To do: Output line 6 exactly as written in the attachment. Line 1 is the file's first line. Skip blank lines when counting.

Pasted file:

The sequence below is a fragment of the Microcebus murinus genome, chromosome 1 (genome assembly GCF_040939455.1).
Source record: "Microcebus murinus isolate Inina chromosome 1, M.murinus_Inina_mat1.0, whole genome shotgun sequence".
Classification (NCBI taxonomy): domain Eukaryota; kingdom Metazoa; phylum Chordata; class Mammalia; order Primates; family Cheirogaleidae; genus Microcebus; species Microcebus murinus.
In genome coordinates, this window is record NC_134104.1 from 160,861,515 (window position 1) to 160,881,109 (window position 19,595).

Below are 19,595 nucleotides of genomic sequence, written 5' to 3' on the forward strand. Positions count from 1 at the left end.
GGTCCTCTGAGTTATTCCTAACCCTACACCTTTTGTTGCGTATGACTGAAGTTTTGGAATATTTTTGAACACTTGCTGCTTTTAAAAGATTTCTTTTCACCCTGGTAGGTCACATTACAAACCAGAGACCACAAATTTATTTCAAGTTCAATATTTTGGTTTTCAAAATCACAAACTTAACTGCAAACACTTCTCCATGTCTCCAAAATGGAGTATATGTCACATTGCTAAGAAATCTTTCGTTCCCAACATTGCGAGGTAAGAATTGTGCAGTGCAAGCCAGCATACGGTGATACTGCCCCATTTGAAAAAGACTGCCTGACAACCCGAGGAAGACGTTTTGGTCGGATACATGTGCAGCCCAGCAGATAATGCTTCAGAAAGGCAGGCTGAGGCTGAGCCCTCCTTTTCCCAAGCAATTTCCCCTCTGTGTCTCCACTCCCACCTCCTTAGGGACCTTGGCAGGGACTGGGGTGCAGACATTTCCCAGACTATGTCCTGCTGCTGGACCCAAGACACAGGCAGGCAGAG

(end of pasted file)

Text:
GGTCCTCTGAGTTATTCCTAACCCTACACCTTTTGTTGCGTATGACTGAAGTTTTGGAATATTTTTGAACACTTGCTGCTTTTAAAAGATTTCTTTTCACCCTGGTAGGTCACATTACAAACCAGAGACCACAAATTTATTTCAAGTTCAATATTTTGGTTTTCAAAATCACAAACTTAACTGCAAACACTTCTCCATGTCTCCAAAATGGAGTATATGTCACATTGCTAAGAAATCTTTCGTTCCCAACATTGCGAGGTAAGAATTGTGCAGTGCAAGCCAGCATACGGTGATACTGCCCCATTTGAAAAAGACTGCCTGACAACCCGAGGAAGACGTTTTGGTCGGATACATGTGCAGCCCAGCAGATAATGCTTCAGAAAGGCAGGCTGAGGCTGAGCCCTCCTTTTCCCAAGCAATTTCCCCTCTGTGTCTCCACTCCCACCTCCTTAGGGACCTTGGCAGGGACTGGGGTGCAGACATTTCCCAGACTATGTCCTGCTGCTGGACCCAAGACACAGGCAGGCAGAG